Who needs to be immunised against Japanese encephalitis
- Virus spread from animals to humans by mosquitoes
- No infections recorded in Tokyo since 1990
- More common in other parts of Asia, particularly in rural areas
Between 1993 and 1995, I spent two years in Japan teaching English. Before moving, I dutifully went to see my general practitioner in the UK to ask about travel vaccines.
The news was mostly good; for many infections that were and still are endemic in the rest of Asia—such as hepatitis—Japan was listed as “low risk” and vaccines were not required.
However, when the nurse who was advising me reached the section on Japanese encephalitis, she looked a little uncertain and read it out to me: “Vaccination only required for those living close to both rice and pig farms”.
We decided that I could skip the shot. Shortly thereafter, I was installed in my apartment on the edge of a small town in Yamagata Prefecture, surrounded by rice paddies.
Just after moving, the nurse’s travel advice came flooding back to me when, on taking a walk in my neighbourhood, I discovered that some low-rise sheds visible from my kitchen window in fact belonged to a pig farm. This gave rise to some anxiety as to whether I had made the right choice in not getting vaccinated.
As a doctor now practicing in Japan, I am frequently asked about Japanese encephalitis. Concerned parents usually come by after receiving a request for their children to be immunised on the Japanese vaccination schedule. For pre-school children, this includes three shots, the cost of which is covered by the ward office.
Typically I’m asked whether this is a necessary vaccine and what are the chances that a child or adult will get infected while living here. Few foreigners who have moved to Japan have been vaccinated, as most travel health services regard the country as a low-risk area for the disease.
It turns out that I need not have worried back in 1993. Japanese encephalitis is extremely rare in the Tohoku region and non-existent further north in Hokkaido. Only rare, sporadic cases—with a higher frequency in the southern and western parts of Japan—are reported.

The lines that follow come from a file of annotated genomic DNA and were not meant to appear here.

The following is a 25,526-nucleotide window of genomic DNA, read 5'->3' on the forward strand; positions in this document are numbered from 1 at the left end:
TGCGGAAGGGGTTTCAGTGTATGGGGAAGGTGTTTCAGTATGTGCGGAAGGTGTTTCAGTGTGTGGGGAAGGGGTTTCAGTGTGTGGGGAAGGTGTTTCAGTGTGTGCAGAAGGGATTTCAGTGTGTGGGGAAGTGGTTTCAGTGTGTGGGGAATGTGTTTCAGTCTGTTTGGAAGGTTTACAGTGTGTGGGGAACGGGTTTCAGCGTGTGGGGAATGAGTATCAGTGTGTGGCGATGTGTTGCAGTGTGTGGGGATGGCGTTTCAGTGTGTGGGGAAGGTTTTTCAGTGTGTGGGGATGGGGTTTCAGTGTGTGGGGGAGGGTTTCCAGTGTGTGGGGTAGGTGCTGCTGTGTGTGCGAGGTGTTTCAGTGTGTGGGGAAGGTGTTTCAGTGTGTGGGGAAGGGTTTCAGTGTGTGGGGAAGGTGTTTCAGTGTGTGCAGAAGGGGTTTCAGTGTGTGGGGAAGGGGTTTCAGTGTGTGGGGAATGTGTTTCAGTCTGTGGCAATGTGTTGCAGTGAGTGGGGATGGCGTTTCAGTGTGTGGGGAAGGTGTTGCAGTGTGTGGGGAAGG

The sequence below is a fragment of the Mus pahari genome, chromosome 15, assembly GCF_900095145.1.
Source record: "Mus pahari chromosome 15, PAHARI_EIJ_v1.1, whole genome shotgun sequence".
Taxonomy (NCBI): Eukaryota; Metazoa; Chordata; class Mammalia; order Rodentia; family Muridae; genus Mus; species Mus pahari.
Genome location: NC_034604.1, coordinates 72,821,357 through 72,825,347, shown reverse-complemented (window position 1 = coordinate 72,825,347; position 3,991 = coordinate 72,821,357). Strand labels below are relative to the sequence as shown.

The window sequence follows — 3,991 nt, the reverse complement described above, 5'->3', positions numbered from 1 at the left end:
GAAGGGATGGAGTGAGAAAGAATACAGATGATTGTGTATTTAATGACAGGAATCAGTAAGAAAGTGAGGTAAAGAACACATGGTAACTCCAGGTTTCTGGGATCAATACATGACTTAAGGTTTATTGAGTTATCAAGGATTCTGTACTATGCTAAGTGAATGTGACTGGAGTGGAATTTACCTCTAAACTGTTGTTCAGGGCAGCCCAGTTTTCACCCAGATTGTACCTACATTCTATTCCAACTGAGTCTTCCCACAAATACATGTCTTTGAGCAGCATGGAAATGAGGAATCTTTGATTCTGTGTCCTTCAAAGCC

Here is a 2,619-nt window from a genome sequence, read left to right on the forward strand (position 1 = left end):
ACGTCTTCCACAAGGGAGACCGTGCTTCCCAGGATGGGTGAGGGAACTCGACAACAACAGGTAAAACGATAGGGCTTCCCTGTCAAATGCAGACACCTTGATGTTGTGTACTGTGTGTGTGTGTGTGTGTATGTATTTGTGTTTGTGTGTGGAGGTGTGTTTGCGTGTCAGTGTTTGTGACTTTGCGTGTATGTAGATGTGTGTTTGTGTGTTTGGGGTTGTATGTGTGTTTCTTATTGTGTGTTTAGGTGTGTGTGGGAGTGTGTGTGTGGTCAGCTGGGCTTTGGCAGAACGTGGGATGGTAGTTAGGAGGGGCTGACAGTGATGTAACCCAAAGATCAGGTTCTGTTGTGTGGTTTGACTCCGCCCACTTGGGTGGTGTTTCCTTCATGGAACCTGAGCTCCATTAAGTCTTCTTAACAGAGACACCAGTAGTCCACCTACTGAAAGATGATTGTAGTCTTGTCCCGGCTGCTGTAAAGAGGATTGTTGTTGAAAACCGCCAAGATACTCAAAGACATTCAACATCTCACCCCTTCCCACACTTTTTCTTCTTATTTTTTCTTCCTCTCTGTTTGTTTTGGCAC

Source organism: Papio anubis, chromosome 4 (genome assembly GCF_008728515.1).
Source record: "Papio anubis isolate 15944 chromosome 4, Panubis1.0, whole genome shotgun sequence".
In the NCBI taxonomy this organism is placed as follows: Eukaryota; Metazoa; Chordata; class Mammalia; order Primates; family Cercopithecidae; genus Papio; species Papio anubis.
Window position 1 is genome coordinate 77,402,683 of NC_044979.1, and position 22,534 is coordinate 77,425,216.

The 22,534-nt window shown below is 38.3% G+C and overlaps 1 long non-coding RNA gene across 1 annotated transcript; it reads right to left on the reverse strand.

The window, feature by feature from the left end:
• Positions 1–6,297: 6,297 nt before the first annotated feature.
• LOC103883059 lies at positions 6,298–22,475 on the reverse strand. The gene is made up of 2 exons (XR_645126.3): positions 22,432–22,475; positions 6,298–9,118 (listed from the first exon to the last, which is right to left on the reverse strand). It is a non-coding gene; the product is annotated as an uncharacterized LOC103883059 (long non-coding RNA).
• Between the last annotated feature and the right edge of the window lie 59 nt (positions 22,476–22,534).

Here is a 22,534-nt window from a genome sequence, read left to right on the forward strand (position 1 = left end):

The disease is largely seen in rural areas, as it is a virus spread from animals (mostly pigs and wading birds) to humans by mosquitoes. This means it often crops up during the rainy season in the summertime.
It is very rarely reported in cities, even in other Asian countries, where the virus is still a significant health concern.
In Tokyo, the last fatality was reported in 1969 and no infections have been recorded since 1990.
The majority of people who contract this virus experience only a mild fever or no symptoms at all. However, for reasons not yet understood, a small minority of people who are infected develop severe encephalitis, or infection of the brain, which is fatal in up to 20% of cases and causes permanent neurological damage in up to a third of survivors.
At present there is no treatment other than supportive care in hospital.
So, taking all of this into account, I would recommend that anyone who is going to live or spend an extended period of time in rural Japan be vaccinated, particularly for areas west and south of Tokyo.
This applies to entire families, not just children who are invited to have the routine vaccine offered by the Japanese government.
Although named Japanese encephalitis, because it was first isolated in Japan in 1935, this form of the condition is much more common in parts of Asia outside Japan.
This means that those Japan residents who frequently travel in the region may also need to be immunised. However, for anyone living exclusively in Tokyo for a brief period and travelling only sporadically, the risk of infection is so small that vaccination isn’t required.